There is more than one way to skin a cat – or, in this case, a Cat in the Hat. John Yap’s marvelous JAY label from England captures the bright, lively, nearly-floating sound of the Off-Broadway production of a musical that seemed satisfyingly full-throated and jazzy but somehow nearly symphonic when it debuted on Broadway.
The same score, with orchestrations only “adapted” rather than created from scratch, comes through on this disc as more fun and more in keeping with the spirit of Dr. Seuss than the original Broadway cast recording on Decca Broadway. The Broadway version had impressive big-bold charts from Doug Besterman. He’s the orchestrator who did the never-to-be-forgotten orchestrations for Maltby and Shire’s Big. (Who can forget the trumpet blast at the end of the addictive “Cross the Line”?)
Seussical came to Broadway in 2000 after the most persnickety postings from the newly empowered Internet observers/commentators/bloggers and some major re-working in Detroit during the out of town tryout. The vision of director Frank Galati and choreographer Kathleen Marshall had undergone a series of radical adjustments during the tryout in Boston which increased the “heft” of the show at the expense of its sense of whimsy.
Still, the score was simply delightful as you might expect from composer Stephen Flaherty and lyricist Lynn Ahrens (working on a conception of Eric Idle to musicalize Dr. Seuss’s creations The Cat in the Hat, Horton the Elephant, Lazy Mayzie, Gertrude McFuzz, the Whos and his universe of unique creatures from the grinch to Yertle the Turtle.) Even if some critics or chatters missed it in their concentration on being catty toward the Cat in the Hat, the original Broadway cast recording revealed a musical adventure to be treasured. So, what purpose would a new recording serve?
JAY’s Seussical documents the version of the show adapted for the “Theater for Young Audiences” series of the licensing house Musical Theatre International which reports that it has become “one of the most performed shows in America.” The recording has all of the dialogue (of which there isn’t much – and what there is is rhymed a-la-Seuss!). It is a single act version that scurries between high energy and comedy and simple emotion for just over seventy minutes. Four musical numbers have been eliminated (“The Military,” “The Circus McGurkus,” “The Butter Battle,” and “Havin’ A Hunch”) and the entire storyline of the military school run by General Genghis Khan Schmitz was dropped.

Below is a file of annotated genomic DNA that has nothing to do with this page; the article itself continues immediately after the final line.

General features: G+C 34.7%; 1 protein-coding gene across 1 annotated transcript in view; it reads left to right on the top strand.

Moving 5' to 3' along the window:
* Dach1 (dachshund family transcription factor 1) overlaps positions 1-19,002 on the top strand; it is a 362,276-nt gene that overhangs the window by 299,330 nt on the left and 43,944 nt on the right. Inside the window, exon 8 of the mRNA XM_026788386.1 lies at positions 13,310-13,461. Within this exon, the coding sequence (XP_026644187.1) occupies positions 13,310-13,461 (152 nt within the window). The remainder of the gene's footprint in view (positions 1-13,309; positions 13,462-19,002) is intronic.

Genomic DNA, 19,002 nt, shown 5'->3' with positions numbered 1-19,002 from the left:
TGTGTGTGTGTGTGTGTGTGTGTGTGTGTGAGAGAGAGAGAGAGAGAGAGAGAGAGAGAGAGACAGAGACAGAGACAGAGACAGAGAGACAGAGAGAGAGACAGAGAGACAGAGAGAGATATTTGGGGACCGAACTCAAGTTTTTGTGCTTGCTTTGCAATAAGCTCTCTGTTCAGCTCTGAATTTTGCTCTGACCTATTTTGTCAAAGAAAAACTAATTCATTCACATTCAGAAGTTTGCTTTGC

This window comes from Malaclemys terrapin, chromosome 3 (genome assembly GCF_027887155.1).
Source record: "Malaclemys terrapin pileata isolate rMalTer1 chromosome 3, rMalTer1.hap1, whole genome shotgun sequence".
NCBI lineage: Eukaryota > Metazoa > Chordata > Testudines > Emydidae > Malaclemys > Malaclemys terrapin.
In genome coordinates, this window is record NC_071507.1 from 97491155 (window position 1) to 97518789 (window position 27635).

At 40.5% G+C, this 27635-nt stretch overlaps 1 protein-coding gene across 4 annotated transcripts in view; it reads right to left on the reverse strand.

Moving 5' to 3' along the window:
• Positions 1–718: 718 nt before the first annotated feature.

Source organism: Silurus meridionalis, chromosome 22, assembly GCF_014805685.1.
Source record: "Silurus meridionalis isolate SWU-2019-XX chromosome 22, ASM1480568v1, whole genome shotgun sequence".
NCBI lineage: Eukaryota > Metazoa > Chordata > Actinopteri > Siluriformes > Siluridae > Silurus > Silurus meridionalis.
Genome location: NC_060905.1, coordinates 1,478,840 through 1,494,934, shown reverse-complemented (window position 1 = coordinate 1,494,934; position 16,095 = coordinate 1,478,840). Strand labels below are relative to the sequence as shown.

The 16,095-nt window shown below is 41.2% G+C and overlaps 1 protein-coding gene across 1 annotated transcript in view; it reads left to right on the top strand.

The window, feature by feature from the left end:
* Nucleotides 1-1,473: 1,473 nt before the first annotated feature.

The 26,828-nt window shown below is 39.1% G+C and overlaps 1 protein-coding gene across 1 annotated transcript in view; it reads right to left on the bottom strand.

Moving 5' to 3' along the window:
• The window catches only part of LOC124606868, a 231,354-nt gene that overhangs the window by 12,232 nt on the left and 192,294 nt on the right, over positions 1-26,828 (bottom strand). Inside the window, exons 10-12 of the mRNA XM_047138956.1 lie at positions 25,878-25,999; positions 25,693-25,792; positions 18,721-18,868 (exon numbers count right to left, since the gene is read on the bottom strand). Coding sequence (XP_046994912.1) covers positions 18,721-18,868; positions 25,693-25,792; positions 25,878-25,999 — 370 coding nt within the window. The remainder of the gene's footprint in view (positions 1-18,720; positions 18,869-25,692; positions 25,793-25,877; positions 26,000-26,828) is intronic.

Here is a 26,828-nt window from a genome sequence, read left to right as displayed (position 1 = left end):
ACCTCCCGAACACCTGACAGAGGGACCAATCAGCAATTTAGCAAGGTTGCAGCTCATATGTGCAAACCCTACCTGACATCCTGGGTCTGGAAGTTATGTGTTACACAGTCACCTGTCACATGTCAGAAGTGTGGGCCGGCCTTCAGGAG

The production at Off-Broadway’s Lucille Lortel Theater was part of Theatreworks/USA’s Free Summer Theatre festival. It was directed by Marcia Milgrom Dodge whose wonderful staging of Flaherty and Ahrens’ magnum opus, the last great musical of the twentieth century, Ragtime, transferred from the Kennedy Center to Broadway last year. You aren’t likely to recognize any of the names in the cast, but the performances here are clear, chipper when required and thoroughly musical.
The orchestrations that Besterman prepared for the Broadway production which featured eighteen players on the Decca Broadway recording have been adapted by Bryan Louiselle whose many credits include a high percentage of projects for either young audiences or young performers. Among other credits, he’s the resident music supervisor and adaptor, arranger, orchestrator, conductor and recording producer for MTI’s youth-oriented programs. They, like the script, have been pared down but in the process brightened and lightened to create a delightful listen.
Personally, I’m delighted to have both of these recordings on my Theatre Shelf. But if you are limited to just one – I think you’ll get more enjoyment out of the JAY recording. It even includes the exit music – thank you John Yap!